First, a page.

Tearing down old buildings and erecting new ones on the basis of modern science and technology – we are constantly doing it in our cities. But can similar ambitions to get rid of the old, to modernize, be realized even more thoroughly, with regard to us and the human condition?
Can we tear down “traditional” human self-understanding – the language we use when we reflect on life in literature, in philosophy, and in the humanities – and replace it by new neuroscientific terms?
Earlier this spring, the philosopher Roger Scruton published an essay in the Spectator where he eloquently attacks claims that neuroscience can and should replace the humanities by a set of brave new “neuro”-disciplines, like neuroethics, neuroaesthetics, and neuromusicology.
Not only will these purported new “sciences” fail to create the understanding that traditional ethics, aesthetics, and musicology, helped us towards (for example, of Bach’s music). They will even fail to achieve the scientific explanations that would justify the brave new “neuro”-prefix.
In order for there to be explanations at all, there must first of all be questions. What characterizes the purported “neuro”-sciences, however, is their lack of questions, Scruton remarks.
“Neuro-explanation” typically is no more than translation into neuro-jargon. The aim is neither understanding nor explanation, but the ideological one of replacing the traditional by the new, at any cost.
The result of these extreme modernization ambitions running amok in human self-understanding, Scruton claims, and I agree with him, is nonsense: neurononsense.
Yet, something worries me in Scruton’s essay. He almost seems to purify human self-understanding, or the human condition, as if it were a higher sphere that should not be affected by changing times, at least not if they are modern.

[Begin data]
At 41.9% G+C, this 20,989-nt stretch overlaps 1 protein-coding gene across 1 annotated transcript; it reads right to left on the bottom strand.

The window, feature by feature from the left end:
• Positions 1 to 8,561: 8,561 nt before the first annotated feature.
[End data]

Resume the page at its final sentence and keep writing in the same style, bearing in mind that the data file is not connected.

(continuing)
I agree that neuroscience cannot explain the human condition. I agree that it cannot replace human self-understanding. But it can change the human condition and challenge our self-understanding. It already does.
Science and technology cannot be abstracted from the human condition. We are continually becoming “modernized” by, for example, neuroscientific developments. These changing conditions are real, and not merely nonsense or jargon. They occur everywhere, not merely among intellectuals or academics. And they reach all the way to our language.
Neuroscience certainly cannot replace the humanities. But it can challenge the humanities to reflect on changed human conditions.
When attempts in the human sciences to understand modern human conditions focus on neuroscience, the prefix “neuro-” could denote a more responsible form of intellectual work than the one Scruton rightly criticizes. It could denote work that feels the challenge of neuroscientific developments and takes it seriously.
Here at CRB, Kathinka Evers works to develop such a responsible form of neuroethics: one that does not translate ethics into neuro-jargon, but sees neuroscientific findings about the brain as a philosophical challenge to understand and clarify, very often in opposition to the temptation of jargon.